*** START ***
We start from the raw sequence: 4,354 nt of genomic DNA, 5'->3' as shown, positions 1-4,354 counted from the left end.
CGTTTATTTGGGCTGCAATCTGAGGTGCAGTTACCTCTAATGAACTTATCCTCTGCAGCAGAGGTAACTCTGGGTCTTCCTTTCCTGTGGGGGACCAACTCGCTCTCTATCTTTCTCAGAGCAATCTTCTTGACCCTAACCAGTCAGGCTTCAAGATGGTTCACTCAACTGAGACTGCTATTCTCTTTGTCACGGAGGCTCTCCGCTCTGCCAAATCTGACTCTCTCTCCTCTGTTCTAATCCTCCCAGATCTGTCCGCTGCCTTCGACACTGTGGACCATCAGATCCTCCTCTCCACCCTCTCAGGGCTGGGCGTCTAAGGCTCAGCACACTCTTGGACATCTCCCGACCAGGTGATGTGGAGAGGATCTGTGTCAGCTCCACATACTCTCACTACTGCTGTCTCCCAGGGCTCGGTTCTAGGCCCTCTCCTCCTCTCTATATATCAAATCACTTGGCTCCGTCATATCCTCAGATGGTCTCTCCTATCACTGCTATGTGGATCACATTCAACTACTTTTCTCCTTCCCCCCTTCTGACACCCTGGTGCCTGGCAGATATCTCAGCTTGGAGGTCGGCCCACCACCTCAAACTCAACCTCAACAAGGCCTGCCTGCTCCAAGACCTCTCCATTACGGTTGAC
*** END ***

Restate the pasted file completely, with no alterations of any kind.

We start from the raw sequence: 4,354 nt of genomic DNA, 5'->3' as shown, positions 1-4,354 counted from the left end.
CGTTTATTTGGGCTGCAATCTGAGGTGCAGTTACCTCTAATGAACTTATCCTCTGCAGCAGAGGTAACTCTGGGTCTTCCTTTCCTGTGGGGGACCAACTCGCTCTCTATCTTTCTCAGAGCAATCTTCTTGACCCTAACCAGTCAGGCTTCAAGATGGTTCACTCAACTGAGACTGCTATTCTCTTTGTCACGGAGGCTCTCCGCTCTGCCAAATCTGACTCTCTCTCCTCTGTTCTAATCCTCCCAGATCTGTCCGCTGCCTTCGACACTGTGGACCATCAGATCCTCCTCTCCACCCTCTCAGGGCTGGGCGTCTAAGGCTCAGCACACTCTTGGACATCTCCCGACCAGGTGATGTGGAGAGGATCTGTGTCAGCTCCACATACTCTCACTACTGCTGTCTCCCAGGGCTCGGTTCTAGGCCCTCTCCTCCTCTCTATATATCAAATCACTTGGCTCCGTCATATCCTCAGATGGTCTCTCCTATCACTGCTATGTGGATCACATTCAACTACTTTTCTCCTTCCCCCCTTCTGACACCCTGGTGCCTGGCAGATATCTCAGCTTGGAGGTCGGCCCACCACCTCAAACTCAACCTCAACAAGGCCTGCCTGCTCCAAGACCTCTCCATTACGGTTGAC